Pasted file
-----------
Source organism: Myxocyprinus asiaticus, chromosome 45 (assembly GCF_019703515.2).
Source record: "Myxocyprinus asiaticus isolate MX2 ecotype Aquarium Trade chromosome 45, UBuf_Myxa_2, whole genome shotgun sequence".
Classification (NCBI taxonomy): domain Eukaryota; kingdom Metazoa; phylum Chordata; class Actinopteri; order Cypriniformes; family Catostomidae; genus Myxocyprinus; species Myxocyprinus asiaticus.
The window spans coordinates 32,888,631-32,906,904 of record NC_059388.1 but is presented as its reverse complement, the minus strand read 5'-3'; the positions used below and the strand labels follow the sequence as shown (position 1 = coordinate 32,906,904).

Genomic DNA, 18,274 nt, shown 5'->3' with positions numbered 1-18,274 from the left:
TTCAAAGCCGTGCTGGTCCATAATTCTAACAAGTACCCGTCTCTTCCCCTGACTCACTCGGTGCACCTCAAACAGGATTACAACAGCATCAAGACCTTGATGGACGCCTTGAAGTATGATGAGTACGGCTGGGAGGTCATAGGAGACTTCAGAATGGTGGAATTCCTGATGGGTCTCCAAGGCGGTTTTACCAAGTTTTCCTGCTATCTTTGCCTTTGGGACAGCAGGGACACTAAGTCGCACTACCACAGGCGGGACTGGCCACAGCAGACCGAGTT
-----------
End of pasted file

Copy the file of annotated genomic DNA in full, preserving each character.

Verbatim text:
Source organism: Myxocyprinus asiaticus, chromosome 45 (assembly GCF_019703515.2).
Source record: "Myxocyprinus asiaticus isolate MX2 ecotype Aquarium Trade chromosome 45, UBuf_Myxa_2, whole genome shotgun sequence".
Classification (NCBI taxonomy): domain Eukaryota; kingdom Metazoa; phylum Chordata; class Actinopteri; order Cypriniformes; family Catostomidae; genus Myxocyprinus; species Myxocyprinus asiaticus.
The window spans coordinates 32,888,631-32,906,904 of record NC_059388.1 but is presented as its reverse complement, the minus strand read 5'-3'; the positions used below and the strand labels follow the sequence as shown (position 1 = coordinate 32,906,904).

Genomic DNA, 18,274 nt, shown 5'->3' with positions numbered 1-18,274 from the left:
TTCAAAGCCGTGCTGGTCCATAATTCTAACAAGTACCCGTCTCTTCCCCTGACTCACTCGGTGCACCTCAAACAGGATTACAACAGCATCAAGACCTTGATGGACGCCTTGAAGTATGATGAGTACGGCTGGGAGGTCATAGGAGACTTCAGAATGGTGGAATTCCTGATGGGTCTCCAAGGCGGTTTTACCAAGTTTTCCTGCTATCTTTGCCTTTGGGACAGCAGGGACACTAAGTCGCACTACCACAGGCGGGACTGGCCACAGCAGACCGAGTT